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The Badger Herald

Independent Student Newspaper Since 1969

The Badger Herald

Independent Student Newspaper Since 1969

The Badger Herald

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Election highlights partisan theatrics

That's right folks, you just missed election time! OK, so it wasn't in Wisconsin, and it was actually November 8th, but when the Hitler barbs start flying, we media types dash to the scene.

In Virginia, Republican gubernatorial candidate Jerry Kilgore took a quick look at his sinking poll numbers, combined with what he must have seen on South Park, and devised a series of brilliant campaign commercials that surely earned him the public's love and admiration. Kilgore suggested his devoutly Catholic opponent, who is opposed to capital punishment, wouldn't even execute Hitler. That's a pretty offensive charge that just might belittle the Holocaust. How would you like to turn on the TV and see an unknown death-penalty proponent saying this against one of those ominous black backdrops?

"Tim Kaine says Adolf Hitler doesn't qualify for the death penalty. This was one of the worst mass murderers in modern times."

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While I applaud Kilgore for clearing up the ambiguity surrounding Hitler's rank on Forbes' all-time worst mass murderers list, I'd say the reason for his loss is pretty clear. Two weeks later Kilgore's campaign manager refused to talk about the accuracy of the ad, only saying it was "tasteful." By this I can only assume he meant "full of flavor." Partisan flavor. The kind you can't get at Babcock on Tuesdays.

In New Jersey, the ads for the gubernatorial race there had even more flavor. The two multi-millionaire candidates spent more than $17 million in just the last three weeks — much of it from their personal fortunes. If you think that's an obscene amount of money to spend in a smaller state, rest assured, they put it to good use.

In one of the most puzzling backfires of all time, Republican candidate Doug Forrester's decision to use his opponents ex-wife fell through with voters. What's wrong with Americans today? Are you telling me that if you were applying for a job, you wouldn't bring your opponent's ex-wife to the interview? Shame on you! She has so many valid opinions about the contest.

"All I could think was that Jon did let his family down, and he'll probably let New Jersey down, too."

To be fair, Democratic candidate Jon Corzine gave this race some flavor of his own. One of his ads featured a 19-year-old who lost most of his limbs during a wrestling match.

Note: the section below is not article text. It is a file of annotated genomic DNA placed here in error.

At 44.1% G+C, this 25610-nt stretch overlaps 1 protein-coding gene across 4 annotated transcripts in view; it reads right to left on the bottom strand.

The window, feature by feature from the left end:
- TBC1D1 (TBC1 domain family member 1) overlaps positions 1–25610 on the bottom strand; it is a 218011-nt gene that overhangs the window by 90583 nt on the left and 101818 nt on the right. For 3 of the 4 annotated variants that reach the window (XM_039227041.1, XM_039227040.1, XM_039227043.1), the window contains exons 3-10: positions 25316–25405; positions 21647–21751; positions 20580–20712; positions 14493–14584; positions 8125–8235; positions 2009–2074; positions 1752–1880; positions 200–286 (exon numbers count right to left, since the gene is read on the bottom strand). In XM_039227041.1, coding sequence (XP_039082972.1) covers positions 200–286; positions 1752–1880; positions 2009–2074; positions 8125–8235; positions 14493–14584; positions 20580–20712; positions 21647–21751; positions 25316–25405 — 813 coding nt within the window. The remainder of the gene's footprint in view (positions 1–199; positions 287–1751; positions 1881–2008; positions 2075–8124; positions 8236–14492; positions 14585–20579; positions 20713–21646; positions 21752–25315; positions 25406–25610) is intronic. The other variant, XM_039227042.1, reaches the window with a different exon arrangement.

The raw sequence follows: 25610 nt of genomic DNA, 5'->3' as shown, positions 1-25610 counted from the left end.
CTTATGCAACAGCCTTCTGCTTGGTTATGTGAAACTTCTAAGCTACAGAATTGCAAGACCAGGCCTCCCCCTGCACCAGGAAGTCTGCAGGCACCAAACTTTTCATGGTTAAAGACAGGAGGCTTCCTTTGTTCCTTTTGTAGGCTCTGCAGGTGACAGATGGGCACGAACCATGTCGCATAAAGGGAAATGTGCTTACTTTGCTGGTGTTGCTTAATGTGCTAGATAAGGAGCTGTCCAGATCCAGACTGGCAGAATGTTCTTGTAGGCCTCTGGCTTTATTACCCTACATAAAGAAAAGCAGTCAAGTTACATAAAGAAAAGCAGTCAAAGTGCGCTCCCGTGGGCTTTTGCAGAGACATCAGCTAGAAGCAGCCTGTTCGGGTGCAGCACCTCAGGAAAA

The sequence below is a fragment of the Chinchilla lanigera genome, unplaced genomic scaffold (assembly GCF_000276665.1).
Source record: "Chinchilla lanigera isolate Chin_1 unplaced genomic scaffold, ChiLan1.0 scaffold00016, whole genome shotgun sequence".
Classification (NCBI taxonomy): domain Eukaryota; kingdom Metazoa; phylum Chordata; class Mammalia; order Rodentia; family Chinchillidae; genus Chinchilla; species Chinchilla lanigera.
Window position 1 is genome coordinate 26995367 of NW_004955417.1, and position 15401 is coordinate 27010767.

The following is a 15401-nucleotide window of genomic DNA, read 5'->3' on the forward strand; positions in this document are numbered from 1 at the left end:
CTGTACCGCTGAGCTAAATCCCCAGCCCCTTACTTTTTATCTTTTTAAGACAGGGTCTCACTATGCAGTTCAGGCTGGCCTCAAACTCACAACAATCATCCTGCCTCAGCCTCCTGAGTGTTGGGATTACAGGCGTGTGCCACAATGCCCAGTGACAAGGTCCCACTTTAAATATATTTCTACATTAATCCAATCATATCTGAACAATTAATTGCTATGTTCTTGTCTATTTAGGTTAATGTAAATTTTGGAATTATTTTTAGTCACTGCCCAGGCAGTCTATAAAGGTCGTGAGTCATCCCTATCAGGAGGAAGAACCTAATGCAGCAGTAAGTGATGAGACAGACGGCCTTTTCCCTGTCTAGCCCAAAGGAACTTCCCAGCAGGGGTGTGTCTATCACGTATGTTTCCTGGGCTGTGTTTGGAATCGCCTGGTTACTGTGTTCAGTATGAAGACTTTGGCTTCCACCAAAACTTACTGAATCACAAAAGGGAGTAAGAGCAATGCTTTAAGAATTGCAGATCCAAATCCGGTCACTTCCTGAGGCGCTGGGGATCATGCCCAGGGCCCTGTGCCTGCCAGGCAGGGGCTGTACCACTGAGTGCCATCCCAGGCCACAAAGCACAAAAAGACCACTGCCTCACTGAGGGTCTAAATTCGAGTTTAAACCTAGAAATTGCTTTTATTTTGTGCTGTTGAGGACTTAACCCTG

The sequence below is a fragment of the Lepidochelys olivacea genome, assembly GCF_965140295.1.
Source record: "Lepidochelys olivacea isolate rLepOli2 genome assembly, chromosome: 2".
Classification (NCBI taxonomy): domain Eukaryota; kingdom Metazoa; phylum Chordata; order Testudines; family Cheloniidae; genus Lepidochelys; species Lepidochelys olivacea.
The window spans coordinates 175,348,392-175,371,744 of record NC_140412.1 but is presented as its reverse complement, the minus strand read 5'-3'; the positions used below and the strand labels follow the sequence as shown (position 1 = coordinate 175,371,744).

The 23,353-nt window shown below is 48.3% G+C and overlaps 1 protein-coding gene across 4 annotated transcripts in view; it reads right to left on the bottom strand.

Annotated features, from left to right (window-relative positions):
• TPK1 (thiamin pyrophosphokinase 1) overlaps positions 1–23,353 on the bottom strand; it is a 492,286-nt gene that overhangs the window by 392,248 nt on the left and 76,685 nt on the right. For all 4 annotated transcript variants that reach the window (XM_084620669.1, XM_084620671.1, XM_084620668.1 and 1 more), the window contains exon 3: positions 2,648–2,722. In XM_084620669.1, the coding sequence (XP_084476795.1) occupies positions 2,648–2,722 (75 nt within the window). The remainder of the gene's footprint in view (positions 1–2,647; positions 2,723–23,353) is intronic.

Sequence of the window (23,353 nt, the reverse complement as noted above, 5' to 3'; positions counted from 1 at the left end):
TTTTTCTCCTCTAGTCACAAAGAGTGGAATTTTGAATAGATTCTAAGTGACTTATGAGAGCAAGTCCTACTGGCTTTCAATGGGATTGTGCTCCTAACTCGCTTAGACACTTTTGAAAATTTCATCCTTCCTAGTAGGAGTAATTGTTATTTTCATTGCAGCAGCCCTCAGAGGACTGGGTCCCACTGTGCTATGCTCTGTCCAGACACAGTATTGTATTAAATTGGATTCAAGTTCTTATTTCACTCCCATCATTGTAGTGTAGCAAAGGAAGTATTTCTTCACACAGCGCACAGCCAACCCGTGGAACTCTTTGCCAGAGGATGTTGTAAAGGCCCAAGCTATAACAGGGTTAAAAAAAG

"Doug Forrester doesn't support embryonic stem cell research, therefore, I don't think he supports people like me."

You heard it here folks. Doug Forrester hates disabled teens. Thankfully, New Jersey voters appreciate the tangy aftertaste of a flavorful ad, as Corzine won in a landslide.

Locally, we are getting our own political flavor as an effort to recall Madison mayor Dave Cieslewicz kicked off Wednesday. The group behind the recall effort, Madison CRG, cites his support for a local minimum wage and the smoking ban as its justification.

"I really don't believe politicians should be given a four-year, not-cut contract," CRG spokeswoman Heather Mees said.

Good for you, CRG. I would take this a step further and propose we hold daily referendums on the mayor. That would give him a much-needed wake-up call. And when he does wake up, we'll finally be able to bust him for not drinking fair-trade coffee.

It's called an election. If you don't like his politics, don't create a controlled environment rehash of the first race — find his ex-wife or some disabled kids he's pissed off over the years. Those are the issues the voters really care about.

The politics of our state's debate over medical malpractice caps are quickly approaching this level of flavor. The Republican-dominated state Legislature has passed a bill capping the maximum malpractice suit award at $450,000 for adults and $550,000 for children. Opposition groups claim it's an insult to victims and an assault on the constitution. Yes, that is coming from a trial lawyer. How could you tell? What right does the government have to keep us from our winnings in the malpractice lottery?

Most liberals have been silent on this issue, but what happened to keeping health premiums down? Yes, we all hate the health care industry and hospitals, but doctors are only human. If you make one mistake every 15 years at your job, does it cost you 10 million dollars?

Watch where you file that TPS report, buddy.

I know that we all dream of the day we have the wrong finger amputated and can live a life of luxury, but $450,000 is a lot of money if you're not a doctor or politician.

I sincerely congratulate all the millionaire politicians who came out victorious this week, and all of the special-interest groups who did what they do best: draft press releases for me to make fun of. Someday the advertising guild will finally achieve their goal of making voter turnout so low, extended family size will determine the outcome. That is exactly how the founders envisioned our electoral process.

Bassey Etim ([email protected]) is a sophomore majoring in journalism and political science.

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